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Netroots '19 Hits Philly, Hits Home

Netroots '19 Hits Philly, Hits Home

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WORDS & PHOTOS BY SARAH BRYSON BANH

When it touched down in Philly last Thursday, July 11th, at the Pennsylvania Convention Center, Netroots Nation, the three-day conference geared towards empowering, educating, and inspiring political progressives and organizers, was set to be their largest yet. For obvious reasons. With over 3,700 first day registrants, this year’s Netroots featured panels, trainings, caucuses, and other networking opportunities. But more than all of this, Netroots serves as a way for progressives to connect, and that it was set this year in our quite vocally progressive city felt appropriate, as almost every topic covered there had direct relevance here. 

A Friday morning panel entitled “Building a Movement to #EndPoverty in America,” for instance,  broadly covered socio-economic injustice and strategies to combat it — not least in our cities. Panelist and Political Director of One PA, A. Salewa Ogunmefun explained how one strategy is legislation at the most local level: “One of the ways we get out of poverty is by passing regulations…if you follow the money, if you confront the power, then you can actually make a change in Philadelphia. [...] What we’re trying to do is make sure we stop displacement in Philly, and if you look at displacement in Philly, it was created by regulations. Philly didn’t become the largest, poorest big city on accident.” (Today, Philadelphia remains the poorest of the ten largest cities in the nation.)

Ogunmefun went on to briefly illustrate the post-WWII relocation of jobs and housing to the newly created suburbs in surrounding counties which was the beginning of decades-long disinvestment and a decline in the city’s population  Redlining policies that prevented Black Philadelphians from purchasing homes in and around the city , years-long waiting lists for homes with the Philadelphia Housing Authority, and lack of reliable public transportation methods to reach jobs in the suburbs keep Philadelphia submerged in poverty.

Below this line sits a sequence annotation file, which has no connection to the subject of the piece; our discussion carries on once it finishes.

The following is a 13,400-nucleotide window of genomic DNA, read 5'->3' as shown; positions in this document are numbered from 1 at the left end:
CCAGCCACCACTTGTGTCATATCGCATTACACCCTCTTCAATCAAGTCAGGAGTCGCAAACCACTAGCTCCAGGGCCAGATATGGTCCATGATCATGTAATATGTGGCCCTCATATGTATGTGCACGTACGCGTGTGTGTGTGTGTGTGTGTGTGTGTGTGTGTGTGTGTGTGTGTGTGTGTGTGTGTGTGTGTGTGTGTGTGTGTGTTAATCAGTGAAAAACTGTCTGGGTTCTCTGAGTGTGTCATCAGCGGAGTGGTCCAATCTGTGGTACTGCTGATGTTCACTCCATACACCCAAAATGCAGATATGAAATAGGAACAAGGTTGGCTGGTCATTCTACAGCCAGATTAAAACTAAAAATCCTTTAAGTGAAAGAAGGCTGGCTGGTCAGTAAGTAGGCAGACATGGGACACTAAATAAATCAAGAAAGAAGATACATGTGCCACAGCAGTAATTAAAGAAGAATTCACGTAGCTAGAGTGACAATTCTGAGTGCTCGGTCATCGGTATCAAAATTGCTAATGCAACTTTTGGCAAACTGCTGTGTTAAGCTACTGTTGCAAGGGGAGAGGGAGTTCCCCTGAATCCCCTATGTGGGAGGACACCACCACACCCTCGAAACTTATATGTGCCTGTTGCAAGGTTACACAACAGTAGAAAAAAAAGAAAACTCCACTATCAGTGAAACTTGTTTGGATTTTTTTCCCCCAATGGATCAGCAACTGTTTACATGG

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That same day, hundreds marched in an anti-ICE rally, just outside the conference on Arch Street. Participants, notably including Philadelphia District Attorney Larry Krasner, demonstrated support of the closure of the Berks County Residential Facility in Leesport, PA.

During an afternoon panel entitled “Whose Courts? How Progressives Can Transform the Courts (And Win in 2020),” one message rang clear and loud above all: Show up — be it financially, with your time and services, or with your very person. In addition to giving time and effortsto progressive causes, whether paid or voluntary, panelists stressed that people need to understand the urgency of the matter and educate themselves on why judicial elections are so critical to politics. Anisha Singh, Director of Judicial Nominations for Planned Parenthood Federation of America, stressed the importance of “driving the narrative” and continually pushing political candidates to talk about how, if endorsed by Planned Parenthood, they will correct the wrongs created by the Trump administration.      

Above all, the tenor of Netroots ‘19 seemed to be this: Sieze the moment. Eboni Taggart, organizer with the Women’s Community Revitalization Project and Netroots Nation 2019 moderator, put it this way:  “I’ve been involved with social justice work for almost two decades and it was clear to me at the event that the appetite for equity and structural transformation is ripe. I was pleased to see so many people coming together to learn strategy on improving human rights. All the topics covered at this event can be summed up to human rights issues. People are reaching out to connect with one another and elevate consciousness. In the midst of rampant despair, gatherings like this are a beam of light.”

Sarah Bryson Banh is currently studying City & Urban Planning at Tyler School of Art, Temple University.

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